Nicole Kidman explains why she may quit acting. The Oscar nominee tells about her new movie, ''The Hours,'' and why she'll likely pack it all in
Nicole Kidman
Credit: Nicole Kidman: Kevin Winter/ImageDirect

Sure, Nicole Kidman’s a spunky, well-mannered Aussie — chipper and polite — but her latest screen incarnation is anything but. Kidman plays tragic English author Virginia Woolf (”Mrs. Dalloway”) in ”The Hours” (limited release beginning Dec. 27). Then next year, the recent Oscar nominee (”Moulin Rouge”) and 2001 EW Entertainer of the Year has even more to offer, including parts in — count ’em! — five films, including Lars von Trier’s (”Dancer in the Dark”) ”Dogville”; Jonathan Glazer’s (”Sexy Beast”) ”Birth”; adaptations of Phillip Roth’s ”The Human Stain” and Charles Frazier’s ”Cold Mountain”; and a campy remake of 1975’s ”The Stepford Wives.” spoke to the 35-year-old single mom about ”The Hours” and what comes after.

Did you have any apprehensions about taking on the role of Virginia Woolf?
Well, when I read the script I thought, they can’t want me for Virginia. They must want me for something else. There’s no way I’m going to be able to pull this off. I don’t think I’m right. It’s going to be a disaster. [But then I thought] well, if [”Hours” director] Stephen Daldry believes I can do it, then I have to have some bit of faith. And when do you get a chance as an actress to play older? So many people say, ”Don’t do it. Oh my God, you shouldn’t! You’ll ruin your career.” But I kind of like it when people say I shouldn’t do something. It entices me.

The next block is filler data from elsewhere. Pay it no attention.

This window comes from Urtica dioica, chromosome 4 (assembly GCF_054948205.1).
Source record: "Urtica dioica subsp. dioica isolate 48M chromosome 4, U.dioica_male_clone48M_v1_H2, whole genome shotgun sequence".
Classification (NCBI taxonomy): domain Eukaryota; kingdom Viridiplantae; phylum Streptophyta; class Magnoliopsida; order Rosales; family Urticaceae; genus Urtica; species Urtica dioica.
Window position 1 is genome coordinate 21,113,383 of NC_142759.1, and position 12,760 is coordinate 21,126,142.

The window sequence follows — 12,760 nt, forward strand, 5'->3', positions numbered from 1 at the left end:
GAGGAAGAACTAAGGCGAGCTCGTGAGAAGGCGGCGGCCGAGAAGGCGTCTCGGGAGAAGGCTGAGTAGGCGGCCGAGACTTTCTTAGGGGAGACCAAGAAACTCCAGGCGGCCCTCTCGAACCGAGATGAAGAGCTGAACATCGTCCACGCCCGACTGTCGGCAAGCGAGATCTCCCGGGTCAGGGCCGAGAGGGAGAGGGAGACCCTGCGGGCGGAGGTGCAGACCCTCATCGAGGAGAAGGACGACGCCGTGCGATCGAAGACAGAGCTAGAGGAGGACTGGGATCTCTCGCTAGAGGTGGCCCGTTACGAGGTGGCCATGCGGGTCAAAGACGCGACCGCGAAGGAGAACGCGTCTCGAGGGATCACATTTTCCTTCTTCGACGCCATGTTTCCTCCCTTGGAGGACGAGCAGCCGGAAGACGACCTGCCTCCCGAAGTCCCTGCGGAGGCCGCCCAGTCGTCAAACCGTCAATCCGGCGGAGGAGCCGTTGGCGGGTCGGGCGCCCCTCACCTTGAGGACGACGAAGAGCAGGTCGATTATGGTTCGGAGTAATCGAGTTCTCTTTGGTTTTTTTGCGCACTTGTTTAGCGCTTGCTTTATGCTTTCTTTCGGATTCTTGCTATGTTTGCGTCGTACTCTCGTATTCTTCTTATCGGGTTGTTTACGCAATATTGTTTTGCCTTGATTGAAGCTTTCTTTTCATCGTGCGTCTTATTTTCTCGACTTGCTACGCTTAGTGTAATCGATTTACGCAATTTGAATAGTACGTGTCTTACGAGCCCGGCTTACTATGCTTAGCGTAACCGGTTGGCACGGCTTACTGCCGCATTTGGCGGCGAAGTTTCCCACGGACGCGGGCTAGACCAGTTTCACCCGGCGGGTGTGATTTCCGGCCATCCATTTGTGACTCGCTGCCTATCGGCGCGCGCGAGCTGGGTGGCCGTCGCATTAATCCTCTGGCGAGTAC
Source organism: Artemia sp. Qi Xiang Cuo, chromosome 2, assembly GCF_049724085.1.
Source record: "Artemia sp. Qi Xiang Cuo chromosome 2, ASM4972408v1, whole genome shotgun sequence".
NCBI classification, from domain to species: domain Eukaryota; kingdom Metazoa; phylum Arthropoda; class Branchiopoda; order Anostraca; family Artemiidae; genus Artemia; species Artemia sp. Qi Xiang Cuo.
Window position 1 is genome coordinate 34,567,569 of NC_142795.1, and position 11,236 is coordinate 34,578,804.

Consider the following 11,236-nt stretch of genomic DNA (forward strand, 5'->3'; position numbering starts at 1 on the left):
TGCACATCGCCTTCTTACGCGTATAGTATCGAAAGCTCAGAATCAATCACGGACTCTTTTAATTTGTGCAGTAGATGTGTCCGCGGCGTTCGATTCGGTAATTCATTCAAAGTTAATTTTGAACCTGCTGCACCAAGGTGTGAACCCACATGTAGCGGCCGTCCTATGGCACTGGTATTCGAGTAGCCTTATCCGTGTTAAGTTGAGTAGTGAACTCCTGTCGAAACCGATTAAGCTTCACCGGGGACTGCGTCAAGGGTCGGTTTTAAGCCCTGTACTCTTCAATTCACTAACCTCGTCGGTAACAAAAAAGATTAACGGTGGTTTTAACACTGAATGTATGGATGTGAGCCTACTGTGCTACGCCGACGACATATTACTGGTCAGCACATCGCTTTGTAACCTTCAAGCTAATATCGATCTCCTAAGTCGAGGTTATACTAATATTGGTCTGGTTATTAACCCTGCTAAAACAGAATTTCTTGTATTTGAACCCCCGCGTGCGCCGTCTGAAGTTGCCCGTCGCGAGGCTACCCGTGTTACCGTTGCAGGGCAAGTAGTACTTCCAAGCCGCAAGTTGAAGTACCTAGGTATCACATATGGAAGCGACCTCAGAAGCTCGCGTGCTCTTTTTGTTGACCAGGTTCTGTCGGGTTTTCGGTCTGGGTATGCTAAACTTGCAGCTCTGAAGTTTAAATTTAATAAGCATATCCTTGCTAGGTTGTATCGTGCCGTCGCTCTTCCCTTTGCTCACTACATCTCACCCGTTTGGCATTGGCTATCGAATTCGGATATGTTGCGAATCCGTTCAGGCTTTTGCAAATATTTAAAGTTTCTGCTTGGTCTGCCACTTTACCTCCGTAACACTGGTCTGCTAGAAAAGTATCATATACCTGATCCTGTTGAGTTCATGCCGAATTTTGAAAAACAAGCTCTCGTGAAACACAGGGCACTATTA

Could you relate to your character — the infamously depressed writer?
Oh, you’re not asking me this because of…[pausing to acknowledge the devastating divorce from Tom Cruise that shook up her life in 2001]. The lines get blurred at times between life and art, but I think that’s a good thing. I think that if you take what exists within you and put it into your work, then in some way you’re feeding something and it’s not so indulgent. It’s actually taking it to another level and expressing yourself.

Why did you live alone in a cottage in the woods to prepare for this movie?
I wanted to be isolated so that I could be with my thoughts and basically do what Virginia did — read a lot and feel isolated. It was a little like I was captive. For different roles, you do different things. For this, it was very important for me to go into her psychology.

You learned how to write right-handed for this role. Was THAT necessary?
It helped me. There are some roles that you do an enormous amount of research for, and there are other things — like Lars [Von Trier’s upcoming] movie [”Dogville”] — where I just showed up. He said, ”I don’t want ANY preparation whatsoever. Come as you are.” So I did. For [”The Hours”], I’m playing someone who existed. She smoked, so I smoked. She wrote with her right hand, so I wrote with my right hand. She drowned, so I put myself under water. But, I had to keep telling myself, ”Don’t actually drown yourself!”

The Hours
  • Movie
  • 110 minutes